An update to the 2009 Code of Practice for the Care and Handling of Dairy Cattle (Code) will improve the lives of the more than 1.4 million dairy cows on farms in Canada.
The updated Code includes new requirements for housing, handling, pain control, and health, among others.
The BC SPCA, along with over 5,800 (PDF) people and organizations suggested changes to the draft Code released in late 2021. Approximately 30% of suggestions came from animal welfare advocates. Other comments came from farmers, academics, and consumers. These comments lead to improvements for cows in the final Code.
For example, a requirement that would allow some farms to delay transitioning calves to group housing was removed, and a requirement for allowing cows in tie stalls more freedom was strengthened. Changes like these demonstrate the importance of speaking up for animals.
Housing for dairy cows is an important issue for many people. Here are the new minimum standards for housing in the new Code:
Housing for dairy cows
Most dairy farms in Canada (73%) use tie stalls. In this type of housing, cows are tied to a specific spot in the barn where they can lay down and stand up but cannot turn around or walk. The good news is nearly all cows in B.C. can freely walk around the barn, as there are only a few tie stall farms in the province. Previously, there was no requirement for cows to be let out of their individual tie stalls. By 2027, all tie stall housed cows will need to be let off their ties so they can move freely (how often and how long still needs to be defined).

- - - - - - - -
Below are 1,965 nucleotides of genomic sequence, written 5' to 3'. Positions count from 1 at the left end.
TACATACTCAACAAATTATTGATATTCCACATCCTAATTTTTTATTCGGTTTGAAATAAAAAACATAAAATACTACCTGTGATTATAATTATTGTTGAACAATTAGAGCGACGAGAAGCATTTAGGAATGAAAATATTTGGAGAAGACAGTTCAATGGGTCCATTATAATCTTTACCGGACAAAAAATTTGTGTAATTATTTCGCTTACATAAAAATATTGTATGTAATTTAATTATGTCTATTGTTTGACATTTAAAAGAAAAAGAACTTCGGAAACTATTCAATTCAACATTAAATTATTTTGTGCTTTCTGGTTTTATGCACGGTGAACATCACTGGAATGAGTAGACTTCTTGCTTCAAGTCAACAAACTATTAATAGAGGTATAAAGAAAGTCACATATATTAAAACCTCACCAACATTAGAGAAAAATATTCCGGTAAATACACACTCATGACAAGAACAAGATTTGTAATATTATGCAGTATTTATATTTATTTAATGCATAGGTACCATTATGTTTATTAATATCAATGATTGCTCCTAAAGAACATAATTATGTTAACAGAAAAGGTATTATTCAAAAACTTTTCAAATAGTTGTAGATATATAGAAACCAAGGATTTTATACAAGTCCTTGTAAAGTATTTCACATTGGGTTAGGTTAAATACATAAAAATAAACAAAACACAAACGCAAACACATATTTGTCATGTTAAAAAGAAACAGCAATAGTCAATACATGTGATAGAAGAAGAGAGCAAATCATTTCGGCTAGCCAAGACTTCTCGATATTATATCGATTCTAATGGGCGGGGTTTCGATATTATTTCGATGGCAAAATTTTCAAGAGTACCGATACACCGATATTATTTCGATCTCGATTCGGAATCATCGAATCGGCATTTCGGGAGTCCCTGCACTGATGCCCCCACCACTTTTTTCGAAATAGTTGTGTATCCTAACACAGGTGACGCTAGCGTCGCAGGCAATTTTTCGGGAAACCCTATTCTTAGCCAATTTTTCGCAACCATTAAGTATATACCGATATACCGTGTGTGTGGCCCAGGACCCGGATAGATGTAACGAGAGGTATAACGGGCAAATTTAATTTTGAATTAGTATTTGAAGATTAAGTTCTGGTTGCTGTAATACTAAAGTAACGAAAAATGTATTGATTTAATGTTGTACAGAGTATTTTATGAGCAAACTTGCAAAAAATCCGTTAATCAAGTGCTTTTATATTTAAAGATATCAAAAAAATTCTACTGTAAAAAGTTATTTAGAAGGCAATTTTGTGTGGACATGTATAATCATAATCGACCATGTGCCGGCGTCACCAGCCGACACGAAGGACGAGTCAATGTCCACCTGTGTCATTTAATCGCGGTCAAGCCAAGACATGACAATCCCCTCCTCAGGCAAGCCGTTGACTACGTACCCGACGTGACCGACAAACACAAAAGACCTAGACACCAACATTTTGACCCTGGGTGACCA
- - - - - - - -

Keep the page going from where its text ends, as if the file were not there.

There is also a ban on building new barns that do not allow daily exercise for cows. As letting cows in and out of tie stalls each day would be very labour intensive, this likely means that no new tie stalls will be built in Canada, a major win for dairy cows.
Housing for dairy calves
Currently, calves are often housed individually until weaning (around 8 weeks of age). Calves can be tied to a specific spot in the barn, but most often are in small individual pens or outdoors in a small plastic structure called a hutch. By 2031, farmers will need to house calves in pairs by four weeks of age. This will reduce stress and allow calves to develop social skills. This is an important change that will improve calf welfare on dairy farms across Canada.
Read the full Dairy Cattle Code to view more changes for dairy cows. The BC SPCA advocates that farmers act now to improve the welfare of their cattle, rather than waiting for the implementation dates. We will also keep a close eye on how the animal care assessment defines ambiguous requirements and continue to call for improved welfare on farms.